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On the surface that may seem like it would be a fairly simple idea to grasp; and it is.  However a lot of people lose sight of that when actually designing sport-specific training.

Sport-Specific Training is one of the biggest buzzwords in the fitness training industry today.  It’s designed and geared as a marketing tool to get athletes to come train at your place.  If you’re a personal trainer or have a gym that’s catering to athletes, you probably throw the word sport-specific around – I know at Viking Performance Training, we use the term. However as a word, it is poorly misunderstood, and commonly misused… and you can tell by a lot of training that different coaches or different gyms do that there’s a misunderstanding of what sport-specific actually means. 

This goes back several decades.  For those of you who love your strength and conditioning history, who are true students of the science of training and the human body, then I highly suggest reading a few of these original authors who penned some of the greatest pieces of literature in strength and conditioning:

  • Anatoliy Bondarchuk, author of Transfer of Training; regarded as the most accomplished hammer throw coach of all time.
  • Dr. Vladimir Zatsiorsky, author of Science and Practice of Strength Training and other works; a world-renowned expert in the biomechanics of human motion, and Professor of Kinesiology at Pennsylvania State University.
  • Dr. Mel Siff, co-author of Supertraining; a Doctor of Physiology and senior lecturer at University of the Witwatersrand in South Africa.

Contrary to how sport-specific training is often described, it should be less about the idea of training that LOOKS like a given sport, but rather about PREPARING an athlete for that sport.  On the surface that may seem like it would be a fairly simple idea to grasp; and it is.  However a lot of people lose sight of that when actually designing sport-specific training.  A good rule of thumb is if an athlete’s training mimics the athlete’s sport, it’s not true sport-specific training and is likely not optimal for their development.

What do I mean by that?  Let’s use baseball as an example. Weighted ball throws for pitchers and weighted bat swings for batters are just different movements that mimic what those players are going to do on the field.  These have their place if done appropriately and if their flaws are considered but are not true sport-specific training.  These types of movements should be a little extra cherry on top, near the end of a highly developed athlete’s training cycle.  They should not be the bread and butter of a sport-specific training regimen.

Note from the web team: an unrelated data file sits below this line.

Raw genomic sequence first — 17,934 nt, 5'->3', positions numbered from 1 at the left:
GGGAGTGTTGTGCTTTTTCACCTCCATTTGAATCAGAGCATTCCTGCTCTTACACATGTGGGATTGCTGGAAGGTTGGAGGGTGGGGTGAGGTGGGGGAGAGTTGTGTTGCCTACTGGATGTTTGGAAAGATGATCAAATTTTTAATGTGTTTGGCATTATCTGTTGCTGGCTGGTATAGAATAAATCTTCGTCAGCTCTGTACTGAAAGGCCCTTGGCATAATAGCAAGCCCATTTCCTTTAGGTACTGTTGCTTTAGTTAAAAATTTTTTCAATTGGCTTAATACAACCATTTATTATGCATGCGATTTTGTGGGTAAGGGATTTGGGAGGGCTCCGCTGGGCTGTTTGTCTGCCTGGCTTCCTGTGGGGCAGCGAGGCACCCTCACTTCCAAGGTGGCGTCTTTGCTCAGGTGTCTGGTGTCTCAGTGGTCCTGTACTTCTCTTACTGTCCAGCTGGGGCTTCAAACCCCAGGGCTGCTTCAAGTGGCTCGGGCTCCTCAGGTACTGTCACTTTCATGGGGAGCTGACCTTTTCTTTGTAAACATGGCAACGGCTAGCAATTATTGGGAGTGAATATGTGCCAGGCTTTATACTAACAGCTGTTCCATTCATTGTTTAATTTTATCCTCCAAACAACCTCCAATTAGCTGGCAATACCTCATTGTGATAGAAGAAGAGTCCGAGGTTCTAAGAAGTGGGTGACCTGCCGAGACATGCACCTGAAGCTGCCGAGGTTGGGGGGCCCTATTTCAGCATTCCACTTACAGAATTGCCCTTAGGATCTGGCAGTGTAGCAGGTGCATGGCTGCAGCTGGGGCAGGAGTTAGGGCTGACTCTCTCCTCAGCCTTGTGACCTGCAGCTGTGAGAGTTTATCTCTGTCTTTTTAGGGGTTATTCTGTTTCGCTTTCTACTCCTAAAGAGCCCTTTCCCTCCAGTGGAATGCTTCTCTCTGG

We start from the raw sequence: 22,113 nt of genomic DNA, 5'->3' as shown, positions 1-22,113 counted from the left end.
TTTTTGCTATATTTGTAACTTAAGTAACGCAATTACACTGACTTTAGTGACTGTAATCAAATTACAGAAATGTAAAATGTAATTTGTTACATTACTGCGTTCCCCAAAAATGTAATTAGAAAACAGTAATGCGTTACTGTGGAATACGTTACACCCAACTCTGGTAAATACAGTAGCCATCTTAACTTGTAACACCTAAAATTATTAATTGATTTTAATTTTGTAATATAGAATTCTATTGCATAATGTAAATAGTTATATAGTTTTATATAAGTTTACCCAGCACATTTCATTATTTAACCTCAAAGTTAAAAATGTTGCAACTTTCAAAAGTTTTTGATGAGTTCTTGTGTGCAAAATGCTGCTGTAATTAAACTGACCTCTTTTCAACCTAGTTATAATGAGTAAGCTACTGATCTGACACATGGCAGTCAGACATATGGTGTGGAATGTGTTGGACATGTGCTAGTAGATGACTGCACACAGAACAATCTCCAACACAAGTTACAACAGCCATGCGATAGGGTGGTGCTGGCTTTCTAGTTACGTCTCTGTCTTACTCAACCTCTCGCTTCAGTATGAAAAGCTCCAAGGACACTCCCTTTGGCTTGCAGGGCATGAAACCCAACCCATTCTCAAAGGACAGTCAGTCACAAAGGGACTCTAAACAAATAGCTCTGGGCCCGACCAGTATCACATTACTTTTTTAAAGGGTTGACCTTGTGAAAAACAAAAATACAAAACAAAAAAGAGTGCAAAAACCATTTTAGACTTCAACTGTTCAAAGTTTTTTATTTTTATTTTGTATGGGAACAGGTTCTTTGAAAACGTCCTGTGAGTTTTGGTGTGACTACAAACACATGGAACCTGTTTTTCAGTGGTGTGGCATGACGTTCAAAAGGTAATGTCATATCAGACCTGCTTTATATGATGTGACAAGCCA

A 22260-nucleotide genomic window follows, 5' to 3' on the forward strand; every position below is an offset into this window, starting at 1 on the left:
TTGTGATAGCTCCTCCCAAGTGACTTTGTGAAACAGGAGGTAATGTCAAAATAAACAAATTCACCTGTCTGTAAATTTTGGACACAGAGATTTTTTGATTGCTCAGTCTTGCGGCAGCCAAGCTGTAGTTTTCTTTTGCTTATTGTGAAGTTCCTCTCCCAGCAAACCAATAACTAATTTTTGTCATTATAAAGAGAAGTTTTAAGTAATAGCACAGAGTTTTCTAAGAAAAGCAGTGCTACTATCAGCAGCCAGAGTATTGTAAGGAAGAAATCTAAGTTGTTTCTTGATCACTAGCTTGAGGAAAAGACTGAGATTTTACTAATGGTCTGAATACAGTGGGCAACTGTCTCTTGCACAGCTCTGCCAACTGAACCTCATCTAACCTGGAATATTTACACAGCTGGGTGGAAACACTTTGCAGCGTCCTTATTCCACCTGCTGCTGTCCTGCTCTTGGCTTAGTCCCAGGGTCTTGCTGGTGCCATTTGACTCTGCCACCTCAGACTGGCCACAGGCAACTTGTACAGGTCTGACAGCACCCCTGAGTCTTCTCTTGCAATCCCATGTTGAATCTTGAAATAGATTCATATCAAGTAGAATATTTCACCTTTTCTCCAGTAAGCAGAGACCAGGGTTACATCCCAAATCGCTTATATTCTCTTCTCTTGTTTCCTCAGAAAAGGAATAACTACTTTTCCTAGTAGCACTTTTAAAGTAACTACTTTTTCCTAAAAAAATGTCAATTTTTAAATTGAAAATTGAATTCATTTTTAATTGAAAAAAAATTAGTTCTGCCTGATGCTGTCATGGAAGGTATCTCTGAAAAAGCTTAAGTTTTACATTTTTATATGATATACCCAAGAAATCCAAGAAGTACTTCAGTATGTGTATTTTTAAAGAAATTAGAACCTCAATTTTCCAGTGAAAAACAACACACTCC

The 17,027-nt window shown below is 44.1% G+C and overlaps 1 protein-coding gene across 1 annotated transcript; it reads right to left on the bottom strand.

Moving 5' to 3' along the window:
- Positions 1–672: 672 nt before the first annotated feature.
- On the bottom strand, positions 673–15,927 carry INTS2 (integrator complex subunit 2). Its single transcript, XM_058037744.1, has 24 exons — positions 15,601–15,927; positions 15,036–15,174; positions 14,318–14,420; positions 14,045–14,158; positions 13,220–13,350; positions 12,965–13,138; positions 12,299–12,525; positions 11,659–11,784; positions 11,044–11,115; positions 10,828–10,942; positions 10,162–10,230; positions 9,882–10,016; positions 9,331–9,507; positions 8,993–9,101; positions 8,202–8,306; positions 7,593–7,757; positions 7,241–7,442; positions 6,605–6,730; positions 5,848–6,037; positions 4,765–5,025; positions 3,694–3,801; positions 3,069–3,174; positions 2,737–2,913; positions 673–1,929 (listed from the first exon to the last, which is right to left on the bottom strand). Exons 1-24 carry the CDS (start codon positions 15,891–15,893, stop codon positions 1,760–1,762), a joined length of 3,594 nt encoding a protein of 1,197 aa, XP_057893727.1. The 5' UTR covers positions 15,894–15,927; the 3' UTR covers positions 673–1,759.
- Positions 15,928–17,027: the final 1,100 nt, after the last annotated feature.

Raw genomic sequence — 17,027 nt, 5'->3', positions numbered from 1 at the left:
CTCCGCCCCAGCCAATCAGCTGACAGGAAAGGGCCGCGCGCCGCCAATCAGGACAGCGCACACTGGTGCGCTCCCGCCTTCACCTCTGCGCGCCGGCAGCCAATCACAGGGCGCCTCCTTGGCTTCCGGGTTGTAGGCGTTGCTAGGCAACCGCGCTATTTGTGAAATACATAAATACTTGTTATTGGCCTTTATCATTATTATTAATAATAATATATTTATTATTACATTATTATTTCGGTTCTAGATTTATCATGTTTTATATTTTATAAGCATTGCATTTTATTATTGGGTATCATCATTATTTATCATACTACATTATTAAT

True sport-specific training is about matching the demands, intensities, and directions of the sport.  Rather than training that mirrors the superficial movements seen on the field, training should focus on the deeper, underlying strengths that make those movements possible. 

Sport-specific training should consider the longevity of the sport and the energy systems needed to match that longevity, specifically the type of intensity and appropriate rest/recovery intervals.  It should have a focus on training the appropriate muscles for strength, power, and injury prevention.  Not only the pure strength of the athlete’s muscles and joints, but also training for maximum efficiency and performance; readiness to absorb forces that will be coming at the athlete at game speed, changing direction and changing speed unpredictably.  And often overlooked is the need to outlast possible overuse, a huge issue that is inherent to some sports and exacerbated by yearlong play.

Each of these topics could make an entire blog post but, without going too deep, the number one thing you need to make sure an athlete is trained for their sport is to make sure that their overall muscles are stronger and well-balanced.  So, ironically, the top rule of sport specific training is: get stronger!

Now, while you really can’t be too strong for any sport, you can spend too much time training for strength when strength-only training no longer benefits the athlete the most.  Going back to those earlier authors that we talked about, Anatoliy Bondarchuk has a huge library focused on that; essentially, spending and wasting time training those characteristics which no longer need to be trained when an athlete would get a lot more benefit to their performance by focusing on something else.

But how is that possible?  How can you determine when to continue to train strength and when you are possibly wasting time by continuing to train strength?  If you remember from one of the earlier blog posts that we put up, long term training is about laying a foundation very similar to a pyramid.  You want to continue to increase the strength of the foundation, the overall capacity of the body to do work and the capacity of the body to recover from that work.

As you build that capacity, as you improve muscle mass and body composition, you want those new muscles to become stronger, to be able to increase their force output.  On top of that, you want to take that higher level of strength and teach it to be faster, more explosive, to have a quicker initiative and reaction time, and get that power and explosiveness.  Finally, you want to take all of those things and make sure they’re going to be able to perform reliably and repeatably in the context of a specific sport.

Endurance athletes need to be able to perform constantly without stopping for a certain period of time or distance, whereas pure power athletes such as an Olympic weightlifter or a thrower in track and field needs to be able to put all of their energy in a single, very explosive moment followed by a fairly long recovery period afterwards.  Athletes out on a competitive field of play, such as a basketball court or a football field or a soccer pitch, need to continue to have explosive bursts of energy interspersed with slower periods of less intensity but maintaining mental and physical readiness.